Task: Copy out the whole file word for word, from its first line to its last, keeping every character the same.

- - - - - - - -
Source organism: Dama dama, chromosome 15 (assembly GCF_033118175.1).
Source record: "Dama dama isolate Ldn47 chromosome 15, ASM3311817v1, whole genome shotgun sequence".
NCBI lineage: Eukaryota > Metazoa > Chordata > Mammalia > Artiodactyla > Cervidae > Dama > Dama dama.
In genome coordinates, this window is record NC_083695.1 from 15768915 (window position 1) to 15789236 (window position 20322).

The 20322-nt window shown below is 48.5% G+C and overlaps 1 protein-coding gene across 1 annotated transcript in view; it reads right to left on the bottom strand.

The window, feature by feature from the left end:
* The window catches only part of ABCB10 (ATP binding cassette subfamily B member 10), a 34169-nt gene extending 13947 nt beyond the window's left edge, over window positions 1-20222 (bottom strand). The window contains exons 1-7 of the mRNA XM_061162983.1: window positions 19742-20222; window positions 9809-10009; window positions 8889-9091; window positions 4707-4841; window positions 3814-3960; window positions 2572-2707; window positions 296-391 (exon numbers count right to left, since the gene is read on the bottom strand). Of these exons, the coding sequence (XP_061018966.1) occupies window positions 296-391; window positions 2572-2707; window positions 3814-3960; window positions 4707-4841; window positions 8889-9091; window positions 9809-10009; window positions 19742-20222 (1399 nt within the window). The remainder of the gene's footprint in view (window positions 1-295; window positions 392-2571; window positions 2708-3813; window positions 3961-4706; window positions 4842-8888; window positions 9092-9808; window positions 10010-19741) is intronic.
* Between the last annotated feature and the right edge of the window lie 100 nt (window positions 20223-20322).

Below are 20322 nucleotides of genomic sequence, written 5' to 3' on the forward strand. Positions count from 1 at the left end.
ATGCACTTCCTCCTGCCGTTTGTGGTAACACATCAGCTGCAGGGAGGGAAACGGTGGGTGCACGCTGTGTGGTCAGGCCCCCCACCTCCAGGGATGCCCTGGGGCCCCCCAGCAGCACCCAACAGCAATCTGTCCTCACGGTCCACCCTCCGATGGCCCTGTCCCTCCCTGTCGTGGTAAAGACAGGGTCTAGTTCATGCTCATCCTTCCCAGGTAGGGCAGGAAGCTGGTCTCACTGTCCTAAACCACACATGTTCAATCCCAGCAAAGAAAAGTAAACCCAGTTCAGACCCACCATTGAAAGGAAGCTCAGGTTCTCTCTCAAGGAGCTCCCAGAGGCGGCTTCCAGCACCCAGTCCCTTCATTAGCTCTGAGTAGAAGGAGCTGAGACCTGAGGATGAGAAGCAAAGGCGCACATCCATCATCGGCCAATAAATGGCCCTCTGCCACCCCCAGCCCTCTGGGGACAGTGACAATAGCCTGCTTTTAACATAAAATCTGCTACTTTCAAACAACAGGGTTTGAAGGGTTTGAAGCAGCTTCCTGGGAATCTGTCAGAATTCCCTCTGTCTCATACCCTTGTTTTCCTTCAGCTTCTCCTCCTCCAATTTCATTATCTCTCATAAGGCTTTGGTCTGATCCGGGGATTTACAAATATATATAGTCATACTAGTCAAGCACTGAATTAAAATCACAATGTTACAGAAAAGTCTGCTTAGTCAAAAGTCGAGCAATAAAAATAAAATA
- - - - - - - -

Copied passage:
Source organism: Dama dama, chromosome 15 (assembly GCF_033118175.1).
Source record: "Dama dama isolate Ldn47 chromosome 15, ASM3311817v1, whole genome shotgun sequence".
NCBI lineage: Eukaryota > Metazoa > Chordata > Mammalia > Artiodactyla > Cervidae > Dama > Dama dama.
In genome coordinates, this window is record NC_083695.1 from 15768915 (window position 1) to 15789236 (window position 20322).

The 20322-nt window shown below is 48.5% G+C and overlaps 1 protein-coding gene across 1 annotated transcript in view; it reads right to left on the bottom strand.

The window, feature by feature from the left end:
* The window catches only part of ABCB10 (ATP binding cassette subfamily B member 10), a 34169-nt gene extending 13947 nt beyond the window's left edge, over window positions 1-20222 (bottom strand). The window contains exons 1-7 of the mRNA XM_061162983.1: window positions 19742-20222; window positions 9809-10009; window positions 8889-9091; window positions 4707-4841; window positions 3814-3960; window positions 2572-2707; window positions 296-391 (exon numbers count right to left, since the gene is read on the bottom strand). Of these exons, the coding sequence (XP_061018966.1) occupies window positions 296-391; window positions 2572-2707; window positions 3814-3960; window positions 4707-4841; window positions 8889-9091; window positions 9809-10009; window positions 19742-20222 (1399 nt within the window). The remainder of the gene's footprint in view (window positions 1-295; window positions 392-2571; window positions 2708-3813; window positions 3961-4706; window positions 4842-8888; window positions 9092-9808; window positions 10010-19741) is intronic.
* Between the last annotated feature and the right edge of the window lie 100 nt (window positions 20223-20322).

Below are 20322 nucleotides of genomic sequence, written 5' to 3' on the forward strand. Positions count from 1 at the left end.
ATGCACTTCCTCCTGCCGTTTGTGGTAACACATCAGCTGCAGGGAGGGAAACGGTGGGTGCACGCTGTGTGGTCAGGCCCCCCACCTCCAGGGATGCCCTGGGGCCCCCCAGCAGCACCCAACAGCAATCTGTCCTCACGGTCCACCCTCCGATGGCCCTGTCCCTCCCTGTCGTGGTAAAGACAGGGTCTAGTTCATGCTCATCCTTCCCAGGTAGGGCAGGAAGCTGGTCTCACTGTCCTAAACCACACATGTTCAATCCCAGCAAAGAAAAGTAAACCCAGTTCAGACCCACCATTGAAAGGAAGCTCAGGTTCTCTCTCAAGGAGCTCCCAGAGGCGGCTTCCAGCACCCAGTCCCTTCATTAGCTCTGAGTAGAAGGAGCTGAGACCTGAGGATGAGAAGCAAAGGCGCACATCCATCATCGGCCAATAAATGGCCCTCTGCCACCCCCAGCCCTCTGGGGACAGTGACAATAGCCTGCTTTTAACATAAAATCTGCTACTTTCAAACAACAGGGTTTGAAGGGTTTGAAGCAGCTTCCTGGGAATCTGTCAGAATTCCCTCTGTCTCATACCCTTGTTTTCCTTCAGCTTCTCCTCCTCCAATTTCATTATCTCTCATAAGGCTTTGGTCTGATCCGGGGATTTACAAATATATATAGTCATACTAGTCAAGCACTGAATTAAAATCACAATGTTACAGAAAAGTCTGCTTAGTCAAAAGTCGAGCAATAAAAATAAAATA